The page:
If you want to keep abreast of everything going on in the arts world here, there is now a new resource you can tap on.
Launched yesterday, The A List is aimed at not just arts aficionados, but newbies as well. The print and online resource, an initiative by the National Arts Council, features a comprehensive calendar of events, stories on happenings, and introductions to the who's who in the arts here.
Helmed by veteran playwright Michael Chiang as editorial director, The A List takes two forms: a free print magazine, which will be published every two weeks and distributed at public places such as cafes and libraries, and a website.
Just under $2 million has been set aside for the project over the next two years, which includes the cost of pulling together the editorial team as well as designing and producing the website and magazine. Aside from Chiang, the editorial team comprises creative director Tony Law, editor Pamela Ho, associate art director Wang Mei Mei and writer Jo Tan.
Chiang says The A List hopes to reach out to four groups of people: working adults, families, youths and seniors. Each demographic is represented by a different cover on the inaugural issue of the magazine.
The resource is aimed at both seasoned and newly acquainted arts lovers. Chiang says: "If you're already an arts buff, you musn't feel like it's dumbed down, but it musn't be so esoteric that anyone who's not familiar with it won't dare to pick it up. It's a tall order, but that's what the team is hoping to achieve."
Council chief executive Kathy Lai says: "Singapore's arts and culture scene has grown significantly more vibrant over the last decade, with more arts activities added on each year... With the launch of The A List, I hope it will be easier for Singaporeans and visitors alike to navigate the arts and culture scene and not miss out on the fantastic experiences available."
To reach out to such a wide audience, the print version of The A List will feature listings, features, commentaries, profiles and an ABC guide to three arts-related topics.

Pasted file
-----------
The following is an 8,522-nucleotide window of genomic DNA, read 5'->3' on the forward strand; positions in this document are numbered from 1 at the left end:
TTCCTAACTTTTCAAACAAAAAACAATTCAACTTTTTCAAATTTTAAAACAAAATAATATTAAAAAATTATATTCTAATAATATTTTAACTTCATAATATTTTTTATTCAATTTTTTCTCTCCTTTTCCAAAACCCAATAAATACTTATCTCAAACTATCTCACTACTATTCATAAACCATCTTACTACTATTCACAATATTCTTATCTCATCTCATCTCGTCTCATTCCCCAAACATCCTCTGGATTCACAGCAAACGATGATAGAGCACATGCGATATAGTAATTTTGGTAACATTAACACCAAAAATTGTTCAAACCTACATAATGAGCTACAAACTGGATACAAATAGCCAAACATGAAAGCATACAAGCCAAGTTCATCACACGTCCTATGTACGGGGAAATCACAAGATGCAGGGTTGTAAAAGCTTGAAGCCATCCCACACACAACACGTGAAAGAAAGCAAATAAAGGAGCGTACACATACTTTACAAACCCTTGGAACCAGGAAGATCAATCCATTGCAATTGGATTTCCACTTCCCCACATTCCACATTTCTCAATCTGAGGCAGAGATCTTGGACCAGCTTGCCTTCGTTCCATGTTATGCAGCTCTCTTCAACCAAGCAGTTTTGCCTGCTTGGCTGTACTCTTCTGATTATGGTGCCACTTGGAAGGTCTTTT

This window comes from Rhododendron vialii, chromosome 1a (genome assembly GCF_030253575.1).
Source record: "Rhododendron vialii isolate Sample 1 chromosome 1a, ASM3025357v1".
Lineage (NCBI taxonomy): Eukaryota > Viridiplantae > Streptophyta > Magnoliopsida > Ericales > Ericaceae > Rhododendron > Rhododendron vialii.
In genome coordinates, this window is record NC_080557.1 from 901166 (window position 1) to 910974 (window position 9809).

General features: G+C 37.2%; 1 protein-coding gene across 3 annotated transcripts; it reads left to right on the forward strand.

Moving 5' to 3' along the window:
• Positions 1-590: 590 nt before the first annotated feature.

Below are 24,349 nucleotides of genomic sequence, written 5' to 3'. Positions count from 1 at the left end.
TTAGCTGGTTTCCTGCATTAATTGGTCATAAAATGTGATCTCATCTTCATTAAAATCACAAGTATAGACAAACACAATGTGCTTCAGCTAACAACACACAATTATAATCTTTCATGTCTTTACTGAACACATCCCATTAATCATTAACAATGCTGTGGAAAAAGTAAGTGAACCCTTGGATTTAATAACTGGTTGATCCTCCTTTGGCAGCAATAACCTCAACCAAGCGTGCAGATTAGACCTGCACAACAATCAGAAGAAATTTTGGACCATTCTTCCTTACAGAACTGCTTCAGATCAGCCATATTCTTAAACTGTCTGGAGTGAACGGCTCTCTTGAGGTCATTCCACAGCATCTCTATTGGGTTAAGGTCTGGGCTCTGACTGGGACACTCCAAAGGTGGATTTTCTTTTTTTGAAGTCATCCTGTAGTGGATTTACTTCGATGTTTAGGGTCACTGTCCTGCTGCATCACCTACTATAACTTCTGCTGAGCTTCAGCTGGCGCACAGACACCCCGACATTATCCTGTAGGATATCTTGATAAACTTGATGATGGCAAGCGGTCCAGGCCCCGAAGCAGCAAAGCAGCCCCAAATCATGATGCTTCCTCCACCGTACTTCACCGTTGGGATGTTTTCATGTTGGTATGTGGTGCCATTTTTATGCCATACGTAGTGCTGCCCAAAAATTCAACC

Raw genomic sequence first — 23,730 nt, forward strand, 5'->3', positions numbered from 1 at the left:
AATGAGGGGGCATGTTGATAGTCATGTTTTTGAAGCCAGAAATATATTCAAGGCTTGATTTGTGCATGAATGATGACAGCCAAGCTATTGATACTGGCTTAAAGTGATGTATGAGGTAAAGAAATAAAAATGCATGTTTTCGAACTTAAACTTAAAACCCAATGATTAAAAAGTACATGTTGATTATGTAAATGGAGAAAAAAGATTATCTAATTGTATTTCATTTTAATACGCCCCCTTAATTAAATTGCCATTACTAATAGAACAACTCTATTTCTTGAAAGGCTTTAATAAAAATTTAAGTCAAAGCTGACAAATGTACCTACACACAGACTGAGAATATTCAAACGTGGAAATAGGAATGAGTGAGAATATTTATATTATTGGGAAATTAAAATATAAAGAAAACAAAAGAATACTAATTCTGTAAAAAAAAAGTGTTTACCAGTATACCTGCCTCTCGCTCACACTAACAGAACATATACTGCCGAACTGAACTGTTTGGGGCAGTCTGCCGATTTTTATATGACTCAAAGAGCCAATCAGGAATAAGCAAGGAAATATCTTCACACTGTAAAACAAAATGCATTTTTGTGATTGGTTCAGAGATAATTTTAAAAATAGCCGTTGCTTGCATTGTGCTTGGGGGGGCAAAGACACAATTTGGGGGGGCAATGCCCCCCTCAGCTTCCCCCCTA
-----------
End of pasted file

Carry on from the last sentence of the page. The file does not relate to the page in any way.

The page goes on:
Chiang says the resource hopes to cover not just headline topics such as the Cultural Medallion, an annual award that is the country's highest cultural honour, and the upcoming Singapore Writers Festival, but also less well-known events.
He adds: "There are a lot of smaller groups that don't get the airtime and press coverage that bigger groups do, so we hope to help provide some sort of platform on which they can be seen."
Such arts groups tell Life! a resource like The A List may be a boon for them.
Founding artistic director Luke Kwek of Our Company, a year-old non-profit theatre company run by volunteers, says: "There are other listing platforms such as Time Out and inSing, but they also cover other events such as food and nightlife. This sounds like it's going to be very focused on the arts."
The 33-year-old is also looking forward to checking out The A List as a theatregoer: "As an amateur practitioner, I'm not always plugged in and sometimes, I miss the really great shows. It's too late to buy tickets or I didn't even know they were going on. A centralised platform like this would be really good for me."
Chiang also hopes to use the platform to throw the spotlight on art trailblazers here. "I'm hoping to acknowledge people who have contributed to the arts. On other platforms, there may be no reason to feature someone who's not newsy, like Goh Choo San," he says.
"But with the ABC guide, I could do a little story about him and introduce him to people who may be completely unaware of who he is." The late Goh, who died in 1987, was a prolific Singaporean choreographer who created numerous works for companies here and overseas.
Both the online and offline versions of The A List are peppered with bold, eye-catching graphics and packaged in an easy-to-read, bite-sized format. Chiang says: "We wanted the approach to be very visual and design-led, so we put in more pictures, graphics and interesting fonts. You get something different every time you turn the page."
Copies of The A List will be available at up to 200 distribution points, including cafes, Sistic ticketing counters, community centres and libraries. The A List website is found at a-list.sg.